Concerning Security

During Stream's recent visit to IoT Asia, I was invited to participate in a panel discussion titled "Demand and New Imperatives in the IoT Connectivity and Operating Landscape". It was a valuable discussion and I was happy to be given the opportunity to participate in it.

However, as the session was ending, I was dismayed to hear one of my fellow panelists make the statement that, "RF can't be hacked". Professional courtesy prevents me from identifying the individual, or the company that he or she represented, however I do feel obliged to write this post to set the record straight.

The statement was made in response to a question from an audience member who asked, "How do you secure your IoT network and data in the face of changing radio protocols and technology?" This is an entirely reasonable question, and it's one that I've been asked by customers before. From experience, I know that it requires a more sophisticated response than simply saying, "my network technology is secure".

RF (Radio Frequency) is a communications medium in which different protocols run. Examples of this are Radio, Television and Mobile phones. It is possible to create secure network solutions using RF and communications protocols but like most technologies it is also possible to create solutions that are not secure and can be intercepted.

In truth, while specific RF (Radio Frequency) network protocols may be secure now, there is no guarantee that it always will be. GSM (Global System for Mobile Communications) is the perfect example to illustrate this point. Twenty years ago, GSM was recognised as a secure technology but today it can be hacked using off the shelf hardware, such as a Raspberry Pi and a SDR (Software Defined Radio) module. This setup allows hackers to eavesdrop on any 2G connection. There are slightly more complicated methodologies for doing the same thing on 3G, which require the device to set up an unencrypted connection to a rogue femtocell. This is a classic man in the middle attack (MITM) where the unencrypted connection pretends to be the real base station to steal information. 4G remains relatively secure for consumers, however, even if 4G traffic is not compromised by a malicious external party, most carriers are subject to regulations such as RIPA (Regulation of Investigatory Powers Act 2000), which means that service providers are obliged to intercept your traffic if they are mandated to do so. While this is not technically related to security it does impact the privacy and likelihood that sensitive information can be intercepted.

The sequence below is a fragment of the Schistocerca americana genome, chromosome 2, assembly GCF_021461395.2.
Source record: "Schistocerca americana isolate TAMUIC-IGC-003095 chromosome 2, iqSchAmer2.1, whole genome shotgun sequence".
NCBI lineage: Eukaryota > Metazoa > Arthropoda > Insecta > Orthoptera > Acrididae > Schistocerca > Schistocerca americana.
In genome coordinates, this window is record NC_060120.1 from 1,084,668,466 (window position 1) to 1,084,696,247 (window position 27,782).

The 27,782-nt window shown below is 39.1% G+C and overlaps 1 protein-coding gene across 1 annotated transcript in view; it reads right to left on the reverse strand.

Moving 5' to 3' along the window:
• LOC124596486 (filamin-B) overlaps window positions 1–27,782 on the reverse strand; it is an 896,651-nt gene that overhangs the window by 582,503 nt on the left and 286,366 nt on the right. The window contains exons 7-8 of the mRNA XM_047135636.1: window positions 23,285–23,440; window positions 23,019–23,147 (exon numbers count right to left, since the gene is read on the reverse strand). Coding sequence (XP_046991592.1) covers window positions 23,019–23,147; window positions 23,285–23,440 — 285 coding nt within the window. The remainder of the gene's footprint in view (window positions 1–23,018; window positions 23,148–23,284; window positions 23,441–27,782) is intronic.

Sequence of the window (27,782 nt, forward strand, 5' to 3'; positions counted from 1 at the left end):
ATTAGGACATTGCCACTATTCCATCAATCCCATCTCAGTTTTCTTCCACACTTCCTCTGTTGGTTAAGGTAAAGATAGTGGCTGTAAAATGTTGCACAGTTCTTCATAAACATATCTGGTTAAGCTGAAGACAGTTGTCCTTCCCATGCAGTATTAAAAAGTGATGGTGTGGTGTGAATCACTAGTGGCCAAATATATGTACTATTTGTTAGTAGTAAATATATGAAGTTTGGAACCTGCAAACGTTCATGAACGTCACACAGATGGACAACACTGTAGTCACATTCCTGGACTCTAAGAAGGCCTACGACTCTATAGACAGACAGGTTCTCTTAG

Admittedly, modern RF protocols are more difficult to decode and hack than GSM, particularly as this requires specialised hardware. However, this is becoming easier, especially with cheap SDRs becoming available on the market. For example, in 2009 Wired reported that Shiite militants were able to intercept unencrypted U.S. military drone feeds using nothing more complex than a TV tuner. From this case alone, it's plain to see that RF is not a magical technology that is imperious to outside intrusion.

There are a variety of secure methods available for TCP/IP (Transmission Control Protocol/Internet Protocol) traffic. Stream support several these methods and frequently recommend them to clients. However these methods are solely related to TLS (Transport Layer Security) and do not address devices that:

  • Don't support TCP/IP.
  • Are messaged based.
  • Are connected to a LPWAN (Low-Power Wide-Area Network) network.
  • Don't have the processing power or entropy to support encryption.

From this, it's tempting to draw the conclusion that low-power, low-cost devices can only support low levels of security. However, this would be a false conclusion. There are a variety of ways in which security can be hardened for low-cost, low-power devices. Primarily, this involves harnessing the same technology that is used in SIM and credit cards.

This involves using Smart Cards, which are low-power CPUs, to store encryption keys. The encryption keys can be used to provide secure access to a network via identity management. They can also be used to encrypt the payload all the way to the application, meaning that the network provider never has visibility of the content. I'm a firm supporter of the latter. As a specialist communications service provider, who are focused purely on enabling IoT connectivity, Stream never want to have visibility of the data that we relay for our clients. This means that Stream cannot ever be asked to provide this data to a third party. Consequently, the customer's application is secure, without being tied to the network security model.

To conclude, history shows us that no matter how secure a data transit method is today, it's safe to assume that it will be compromised in the future. With this in mind, Stream advocate that our clients take control of their security model to ensure peace of mind for the future. Security is not an abstract concept, it's something that can be effectively dealt with today.

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